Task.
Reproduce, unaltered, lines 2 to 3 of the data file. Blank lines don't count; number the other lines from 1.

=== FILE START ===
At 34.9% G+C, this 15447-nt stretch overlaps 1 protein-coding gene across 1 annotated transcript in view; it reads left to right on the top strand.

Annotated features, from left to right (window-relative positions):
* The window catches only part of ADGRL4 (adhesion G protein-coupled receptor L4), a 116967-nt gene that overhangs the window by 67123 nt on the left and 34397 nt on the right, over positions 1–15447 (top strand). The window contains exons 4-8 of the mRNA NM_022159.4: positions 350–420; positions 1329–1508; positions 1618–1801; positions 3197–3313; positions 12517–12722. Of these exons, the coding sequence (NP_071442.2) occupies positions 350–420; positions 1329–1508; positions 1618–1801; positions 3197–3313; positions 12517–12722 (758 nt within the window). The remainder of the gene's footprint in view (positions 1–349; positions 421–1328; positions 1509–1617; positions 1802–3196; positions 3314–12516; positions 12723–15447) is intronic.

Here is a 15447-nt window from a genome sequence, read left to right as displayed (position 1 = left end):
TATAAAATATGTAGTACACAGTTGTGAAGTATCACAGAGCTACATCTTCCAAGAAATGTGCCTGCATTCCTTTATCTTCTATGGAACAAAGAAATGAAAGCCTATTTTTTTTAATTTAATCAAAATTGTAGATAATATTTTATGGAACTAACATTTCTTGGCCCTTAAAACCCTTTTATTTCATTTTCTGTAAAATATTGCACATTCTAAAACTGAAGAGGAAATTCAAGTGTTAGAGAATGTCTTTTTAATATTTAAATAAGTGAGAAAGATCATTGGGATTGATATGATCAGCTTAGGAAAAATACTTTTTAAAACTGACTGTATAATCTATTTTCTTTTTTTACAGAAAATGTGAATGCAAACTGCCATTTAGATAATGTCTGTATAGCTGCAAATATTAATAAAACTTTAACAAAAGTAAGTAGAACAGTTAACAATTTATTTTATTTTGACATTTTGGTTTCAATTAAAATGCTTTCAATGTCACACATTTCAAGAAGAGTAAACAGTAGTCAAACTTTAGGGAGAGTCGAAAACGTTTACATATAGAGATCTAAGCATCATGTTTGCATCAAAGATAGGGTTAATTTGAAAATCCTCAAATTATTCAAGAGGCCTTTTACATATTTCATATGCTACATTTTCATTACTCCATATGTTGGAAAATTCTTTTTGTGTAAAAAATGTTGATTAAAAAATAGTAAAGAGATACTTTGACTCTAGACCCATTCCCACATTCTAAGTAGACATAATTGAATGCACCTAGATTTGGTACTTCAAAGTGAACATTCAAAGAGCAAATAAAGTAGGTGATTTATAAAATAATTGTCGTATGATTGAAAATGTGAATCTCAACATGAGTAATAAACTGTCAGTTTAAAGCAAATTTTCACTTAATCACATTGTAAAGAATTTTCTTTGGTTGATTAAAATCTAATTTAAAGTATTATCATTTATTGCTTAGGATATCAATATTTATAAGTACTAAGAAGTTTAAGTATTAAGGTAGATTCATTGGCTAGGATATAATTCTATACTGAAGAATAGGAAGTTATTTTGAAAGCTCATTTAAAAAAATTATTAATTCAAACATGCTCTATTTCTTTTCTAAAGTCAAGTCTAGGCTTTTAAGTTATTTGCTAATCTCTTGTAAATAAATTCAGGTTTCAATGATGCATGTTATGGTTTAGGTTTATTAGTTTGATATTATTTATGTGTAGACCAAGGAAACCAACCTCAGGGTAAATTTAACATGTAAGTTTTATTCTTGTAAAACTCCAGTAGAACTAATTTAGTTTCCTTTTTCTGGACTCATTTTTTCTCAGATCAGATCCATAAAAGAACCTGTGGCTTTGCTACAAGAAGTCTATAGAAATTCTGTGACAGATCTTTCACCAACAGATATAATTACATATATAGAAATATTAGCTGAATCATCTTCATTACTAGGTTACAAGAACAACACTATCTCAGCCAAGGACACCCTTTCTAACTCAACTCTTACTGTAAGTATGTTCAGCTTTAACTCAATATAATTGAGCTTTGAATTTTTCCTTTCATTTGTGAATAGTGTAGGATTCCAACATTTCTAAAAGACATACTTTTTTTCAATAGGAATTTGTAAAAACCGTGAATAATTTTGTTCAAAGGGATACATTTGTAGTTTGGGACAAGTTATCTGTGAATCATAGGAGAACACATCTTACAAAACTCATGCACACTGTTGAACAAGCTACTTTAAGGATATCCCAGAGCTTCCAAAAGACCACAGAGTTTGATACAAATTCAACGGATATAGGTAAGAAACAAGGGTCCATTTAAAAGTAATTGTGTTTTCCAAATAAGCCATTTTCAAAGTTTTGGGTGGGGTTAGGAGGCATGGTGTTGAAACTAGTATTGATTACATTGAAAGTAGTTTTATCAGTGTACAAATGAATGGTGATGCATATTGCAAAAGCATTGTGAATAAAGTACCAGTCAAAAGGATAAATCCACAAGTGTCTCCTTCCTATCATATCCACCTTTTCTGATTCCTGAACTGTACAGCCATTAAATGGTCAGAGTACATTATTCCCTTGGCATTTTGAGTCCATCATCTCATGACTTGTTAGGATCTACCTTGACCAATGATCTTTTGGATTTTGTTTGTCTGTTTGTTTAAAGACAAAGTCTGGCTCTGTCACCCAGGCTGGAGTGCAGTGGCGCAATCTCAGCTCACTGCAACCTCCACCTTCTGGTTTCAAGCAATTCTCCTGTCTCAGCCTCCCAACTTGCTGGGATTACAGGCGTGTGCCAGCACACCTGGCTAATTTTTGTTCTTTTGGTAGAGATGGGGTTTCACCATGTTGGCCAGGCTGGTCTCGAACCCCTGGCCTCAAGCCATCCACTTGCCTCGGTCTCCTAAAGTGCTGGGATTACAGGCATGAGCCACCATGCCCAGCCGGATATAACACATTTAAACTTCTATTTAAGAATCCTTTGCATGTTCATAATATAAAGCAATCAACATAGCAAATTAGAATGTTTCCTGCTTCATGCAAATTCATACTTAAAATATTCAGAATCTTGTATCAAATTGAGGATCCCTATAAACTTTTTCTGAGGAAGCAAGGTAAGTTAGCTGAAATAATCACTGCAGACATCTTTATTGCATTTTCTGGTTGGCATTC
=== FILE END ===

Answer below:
Annotated features, from left to right (window-relative positions):
* The window catches only part of ADGRL4 (adhesion G protein-coupled receptor L4), a 116967-nt gene that overhangs the window by 67123 nt on the left and 34397 nt on the right, over positions 1–15447 (top strand). The window contains exons 4-8 of the mRNA NM_022159.4: positions 350–420; positions 1329–1508; positions 1618–1801; positions 3197–3313; positions 12517–12722. Of these exons, the coding sequence (NP_071442.2) occupies positions 350–420; positions 1329–1508; positions 1618–1801; positions 3197–3313; positions 12517–12722 (758 nt within the window). The remainder of the gene's footprint in view (positions 1–349; positions 421–1328; positions 1509–1617; positions 1802–3196; positions 3314–12516; positions 12723–15447) is intronic.